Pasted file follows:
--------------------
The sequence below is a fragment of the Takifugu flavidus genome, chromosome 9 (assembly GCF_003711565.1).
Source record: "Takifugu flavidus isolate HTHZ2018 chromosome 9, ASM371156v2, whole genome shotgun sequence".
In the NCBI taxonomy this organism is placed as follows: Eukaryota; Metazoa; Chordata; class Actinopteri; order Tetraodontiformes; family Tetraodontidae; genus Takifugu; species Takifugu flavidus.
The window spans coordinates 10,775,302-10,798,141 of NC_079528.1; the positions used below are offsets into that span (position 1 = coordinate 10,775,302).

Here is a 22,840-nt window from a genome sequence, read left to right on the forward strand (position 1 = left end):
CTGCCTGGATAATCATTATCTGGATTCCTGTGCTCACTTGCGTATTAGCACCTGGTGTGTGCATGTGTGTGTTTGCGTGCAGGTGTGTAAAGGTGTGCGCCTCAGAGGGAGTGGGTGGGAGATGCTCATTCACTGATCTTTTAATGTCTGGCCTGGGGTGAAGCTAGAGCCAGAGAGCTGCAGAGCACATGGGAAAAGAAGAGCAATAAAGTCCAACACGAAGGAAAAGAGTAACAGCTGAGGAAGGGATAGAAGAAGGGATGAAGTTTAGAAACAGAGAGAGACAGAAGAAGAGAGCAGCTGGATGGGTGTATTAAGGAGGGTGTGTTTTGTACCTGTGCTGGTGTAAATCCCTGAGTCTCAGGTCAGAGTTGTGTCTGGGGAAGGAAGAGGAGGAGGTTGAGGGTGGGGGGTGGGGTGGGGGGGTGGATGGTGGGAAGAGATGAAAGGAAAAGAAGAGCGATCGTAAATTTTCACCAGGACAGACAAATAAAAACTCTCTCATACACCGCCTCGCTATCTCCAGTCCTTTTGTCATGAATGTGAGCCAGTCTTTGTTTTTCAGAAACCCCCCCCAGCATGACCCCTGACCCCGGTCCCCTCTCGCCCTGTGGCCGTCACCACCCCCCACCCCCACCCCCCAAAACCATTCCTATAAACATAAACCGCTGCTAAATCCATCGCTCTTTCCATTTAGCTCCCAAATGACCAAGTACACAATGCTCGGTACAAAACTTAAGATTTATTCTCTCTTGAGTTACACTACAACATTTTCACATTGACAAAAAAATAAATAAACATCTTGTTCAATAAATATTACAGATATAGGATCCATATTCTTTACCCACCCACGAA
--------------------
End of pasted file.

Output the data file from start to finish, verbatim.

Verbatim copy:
The sequence below is a fragment of the Takifugu flavidus genome, chromosome 9 (assembly GCF_003711565.1).
Source record: "Takifugu flavidus isolate HTHZ2018 chromosome 9, ASM371156v2, whole genome shotgun sequence".
In the NCBI taxonomy this organism is placed as follows: Eukaryota; Metazoa; Chordata; class Actinopteri; order Tetraodontiformes; family Tetraodontidae; genus Takifugu; species Takifugu flavidus.
The window spans coordinates 10,775,302-10,798,141 of NC_079528.1; the positions used below are offsets into that span (position 1 = coordinate 10,775,302).

Here is a 22,840-nt window from a genome sequence, read left to right on the forward strand (position 1 = left end):
CTGCCTGGATAATCATTATCTGGATTCCTGTGCTCACTTGCGTATTAGCACCTGGTGTGTGCATGTGTGTGTTTGCGTGCAGGTGTGTAAAGGTGTGCGCCTCAGAGGGAGTGGGTGGGAGATGCTCATTCACTGATCTTTTAATGTCTGGCCTGGGGTGAAGCTAGAGCCAGAGAGCTGCAGAGCACATGGGAAAAGAAGAGCAATAAAGTCCAACACGAAGGAAAAGAGTAACAGCTGAGGAAGGGATAGAAGAAGGGATGAAGTTTAGAAACAGAGAGAGACAGAAGAAGAGAGCAGCTGGATGGGTGTATTAAGGAGGGTGTGTTTTGTACCTGTGCTGGTGTAAATCCCTGAGTCTCAGGTCAGAGTTGTGTCTGGGGAAGGAAGAGGAGGAGGTTGAGGGTGGGGGGTGGGGTGGGGGGGTGGATGGTGGGAAGAGATGAAAGGAAAAGAAGAGCGATCGTAAATTTTCACCAGGACAGACAAATAAAAACTCTCTCATACACCGCCTCGCTATCTCCAGTCCTTTTGTCATGAATGTGAGCCAGTCTTTGTTTTTCAGAAACCCCCCCCAGCATGACCCCTGACCCCGGTCCCCTCTCGCCCTGTGGCCGTCACCACCCCCCACCCCCACCCCCCAAAACCATTCCTATAAACATAAACCGCTGCTAAATCCATCGCTCTTTCCATTTAGCTCCCAAATGACCAAGTACACAATGCTCGGTACAAAACTTAAGATTTATTCTCTCTTGAGTTACACTACAACATTTTCACATTGACAAAAAAATAAATAAACATCTTGTTCAATAAATATTACAGATATAGGATCCATATTCTTTACCCACCCACGAA